• MG says:

            And so the web catches! Trapping in terror as too many distant strands enshrine doom; as the damned warden pulls tight, knowing another has fallen; as all have come to his end; or, is it the blindness as the curtain draws back, as the light is shattered in the prism, and so many countless reliefs are cast in so many hues that motion, that thought, is but pointless in the awe…

            VIOLA. 
Good madam, let me see your face.
            OLIVIA. Have you any commission from your lord to negotiate with my face? you are now out of your text: but we will draw the curtain and show you the picture. Look you, sir, such a one I was this present. Is’t not well done?
            [Unveiling.]
            VIOLA. 
Excellently done, if God did all.

            The second situation is one of theoretical question in a universe where morality comes from God; where he is the source and final arbiter; and the problem with the human point of view to even claim morality, since we cannot know the ends of all our actions.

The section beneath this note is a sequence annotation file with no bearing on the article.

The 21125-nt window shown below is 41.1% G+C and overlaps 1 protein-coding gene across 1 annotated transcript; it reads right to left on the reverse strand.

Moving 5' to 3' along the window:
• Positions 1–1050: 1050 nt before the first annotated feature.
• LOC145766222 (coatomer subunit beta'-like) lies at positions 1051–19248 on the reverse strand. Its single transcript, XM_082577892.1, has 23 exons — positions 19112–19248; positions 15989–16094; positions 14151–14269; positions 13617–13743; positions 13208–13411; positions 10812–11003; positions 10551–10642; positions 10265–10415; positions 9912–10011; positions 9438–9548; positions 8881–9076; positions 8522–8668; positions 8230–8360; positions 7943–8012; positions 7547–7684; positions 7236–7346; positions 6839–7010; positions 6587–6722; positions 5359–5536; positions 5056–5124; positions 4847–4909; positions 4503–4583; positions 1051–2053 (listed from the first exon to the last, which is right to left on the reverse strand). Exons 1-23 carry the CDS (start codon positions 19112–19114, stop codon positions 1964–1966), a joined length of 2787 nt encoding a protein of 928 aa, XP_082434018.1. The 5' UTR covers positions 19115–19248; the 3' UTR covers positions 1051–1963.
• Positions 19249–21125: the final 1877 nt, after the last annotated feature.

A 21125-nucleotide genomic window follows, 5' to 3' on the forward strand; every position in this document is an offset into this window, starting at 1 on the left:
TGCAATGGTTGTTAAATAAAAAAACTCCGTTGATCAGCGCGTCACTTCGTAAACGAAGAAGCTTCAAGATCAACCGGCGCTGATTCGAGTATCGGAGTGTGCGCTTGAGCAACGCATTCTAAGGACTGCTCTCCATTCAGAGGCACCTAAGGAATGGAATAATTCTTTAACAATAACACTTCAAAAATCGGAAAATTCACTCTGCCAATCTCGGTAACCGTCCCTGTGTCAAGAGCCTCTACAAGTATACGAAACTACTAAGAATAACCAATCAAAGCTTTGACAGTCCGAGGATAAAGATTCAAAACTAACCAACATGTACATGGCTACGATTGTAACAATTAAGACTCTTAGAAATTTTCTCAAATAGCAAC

The early part is a simple moral model, frequently seen without question:
            You see, and are able to intervene, when someone is clearly going to kill a child. The child is saved by your action and you go through life pleased with your moment of moral action.

            After death, you are quizzed by God, combatively, about what was, at the time to you, clearly a good action. He wants to know why you acted, why you felt that child should live, he directly questions your morality by pointing out that he made that decision; and you changed it, because you couldn’t see the future he could.
            He explains that you didn’t save the child from a Hannibal; you saved the child Hannibal.

            In the middle is the weak point, somewhat planned to see if someone would go after it. The driver of the car, traditional models would attack that point; and I admit to planning to landmine it with an extension if pressed on it: that God would inform you of the end and beginning of that, a person with no future and no hope, who had not and would not harm anyone else; a person who would be called insane and provided for, because of that service to God, someone who would end the abomination but no more. Another landmine is freewill; some would avoid an answer by saying if God intended all a certain way he would not have allowed freewill. But, without freewill how is he to judge his creation? How is he to know if it is worthy of him?